CT SCAN

At the WRI, we have highly skilled physicians who specialize in CT Scans.

What is CT?
Computed Tomography also known as CT and CAT scanning uses special x-ray equipment to obtain image data from different angles of the body. CT is a fast, and patient friendly exam. A CT has the unique ability to image a combination of soft tissue, bone, and blood vessels.

This painless diagnostic procedure uses x-rays (ionizing radiation) and computers to obtain detailed cross-sectional images (also known as slices) of the tissues and organs of the body. A CT scan allows the radiologist to see the location, nature, and extent of many different diseases or abnormalities inside your body.

A CT scan is one of the best exams for studying the lungs and abdomen. CT is an invaluable tool in the cancer diagnosis process and is often the preferred method for diagnosing lung, liver and pancreas cancer. CT imaging is finding a greater role in the detection, diagnosis and treatment of heart disease, acute stroke and vascular diseases, which can lead to stroke, gangrene or kidney failure. Common uses of the CT are the study of the chest, abdomen, pelvis, brain and spine. Additionally, CT can be used to measure bone mineral density for the detection of osteoporosis.

What will my CT experience be like?

You will be asked to lie still on a table for approximately 10-15 minutes and follow any breathing instructions that are appropriate to your exam. The tabletop will move you through a gantry (shaped like a big doughnut), which houses the x-ray tube and a set of detectors. Detectors, which pick up the x-rays that pass through your body, acquire images. You will be alone in the room as the scan is being performed but the technologist will be able to see and hear you at all times from directly outside of the room.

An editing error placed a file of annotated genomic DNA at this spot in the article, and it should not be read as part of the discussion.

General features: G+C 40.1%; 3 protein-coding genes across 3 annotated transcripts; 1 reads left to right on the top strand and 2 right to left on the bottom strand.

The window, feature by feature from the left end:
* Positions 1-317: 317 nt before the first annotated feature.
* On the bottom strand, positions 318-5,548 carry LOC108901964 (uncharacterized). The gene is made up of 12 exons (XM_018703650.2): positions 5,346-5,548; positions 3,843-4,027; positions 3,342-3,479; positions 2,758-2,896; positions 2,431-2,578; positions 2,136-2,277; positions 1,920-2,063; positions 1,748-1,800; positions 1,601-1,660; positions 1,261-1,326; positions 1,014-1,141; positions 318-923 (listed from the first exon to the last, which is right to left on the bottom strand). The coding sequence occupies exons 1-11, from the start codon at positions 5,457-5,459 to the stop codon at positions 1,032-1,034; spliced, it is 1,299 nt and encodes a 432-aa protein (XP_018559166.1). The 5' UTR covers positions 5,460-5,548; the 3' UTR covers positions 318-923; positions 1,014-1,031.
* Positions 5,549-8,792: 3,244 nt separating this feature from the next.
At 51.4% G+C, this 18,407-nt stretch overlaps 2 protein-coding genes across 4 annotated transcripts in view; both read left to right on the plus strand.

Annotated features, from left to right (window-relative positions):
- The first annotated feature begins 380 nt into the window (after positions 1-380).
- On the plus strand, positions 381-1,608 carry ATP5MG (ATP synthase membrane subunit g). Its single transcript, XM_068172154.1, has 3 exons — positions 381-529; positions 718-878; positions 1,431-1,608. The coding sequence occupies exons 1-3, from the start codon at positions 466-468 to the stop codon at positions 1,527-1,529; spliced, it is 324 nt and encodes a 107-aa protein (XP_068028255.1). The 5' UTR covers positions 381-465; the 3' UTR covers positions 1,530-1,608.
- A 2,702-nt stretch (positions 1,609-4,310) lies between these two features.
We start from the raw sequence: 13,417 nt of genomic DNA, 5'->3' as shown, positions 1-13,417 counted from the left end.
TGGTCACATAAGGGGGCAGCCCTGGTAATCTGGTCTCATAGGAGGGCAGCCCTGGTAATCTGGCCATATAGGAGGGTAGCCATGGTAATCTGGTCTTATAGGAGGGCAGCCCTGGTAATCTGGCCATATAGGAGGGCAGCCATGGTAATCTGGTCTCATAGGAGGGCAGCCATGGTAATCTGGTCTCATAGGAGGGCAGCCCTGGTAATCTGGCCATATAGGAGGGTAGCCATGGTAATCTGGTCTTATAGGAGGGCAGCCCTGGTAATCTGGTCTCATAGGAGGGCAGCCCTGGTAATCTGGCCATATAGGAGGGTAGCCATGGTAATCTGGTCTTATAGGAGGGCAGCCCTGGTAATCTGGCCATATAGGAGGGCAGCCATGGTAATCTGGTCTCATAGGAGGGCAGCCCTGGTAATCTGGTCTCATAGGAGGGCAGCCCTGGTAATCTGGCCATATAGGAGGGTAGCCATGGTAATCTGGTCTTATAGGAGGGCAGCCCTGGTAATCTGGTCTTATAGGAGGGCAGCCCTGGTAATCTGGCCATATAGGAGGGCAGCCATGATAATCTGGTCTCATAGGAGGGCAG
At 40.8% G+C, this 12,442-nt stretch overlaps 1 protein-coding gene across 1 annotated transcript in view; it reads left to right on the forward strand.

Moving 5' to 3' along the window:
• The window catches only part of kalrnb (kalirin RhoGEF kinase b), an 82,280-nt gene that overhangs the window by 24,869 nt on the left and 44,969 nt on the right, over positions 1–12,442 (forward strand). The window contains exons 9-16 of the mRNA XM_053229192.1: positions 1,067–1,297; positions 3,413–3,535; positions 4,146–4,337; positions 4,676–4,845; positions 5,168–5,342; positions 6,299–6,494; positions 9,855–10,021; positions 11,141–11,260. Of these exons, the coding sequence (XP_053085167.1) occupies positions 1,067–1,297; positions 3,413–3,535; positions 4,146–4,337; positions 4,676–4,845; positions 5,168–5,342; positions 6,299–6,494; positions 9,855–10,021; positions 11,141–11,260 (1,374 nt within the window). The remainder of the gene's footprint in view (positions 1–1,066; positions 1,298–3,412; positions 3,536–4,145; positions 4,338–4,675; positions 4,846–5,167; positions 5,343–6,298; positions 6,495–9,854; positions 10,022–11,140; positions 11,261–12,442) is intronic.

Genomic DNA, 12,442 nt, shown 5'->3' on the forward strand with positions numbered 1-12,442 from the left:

Depending on the type of CT exam, you may be asked to drink a contrast agent or to receive IV contrast. Oral contrast agents are used for abdominal and pelvic CT exams to aid in the visualization of the stomach and intestines. If your exam requires IV contrast, a small catheter will be placed in a vein in your arm. During the administration of contrast, you may experience a warm sensation throughout your body and/or a metallic taste in your mouth. Not everyone experiences these feelings and any sensation you experience will go away within a few minutes of the injection.

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Why Us?

  • The only local Radiology Center with an Open MRI to prevent claustrophobia
  • The only Radiology Center with highly skilled physicians which specializes in MRI exams
  • The only Radiology Center with night appointments
  • The only Radiology Center, which welcomes walk-ins with no appointments
  • We utilize the latest PAC/RIS System for advanced reading, interpretation, and transfer of performed tests.
  • 24 HR Test Results
  • Transportation Available
  • Affordable healthcare services
  • Highly professional team of physicians, technologists, and support staff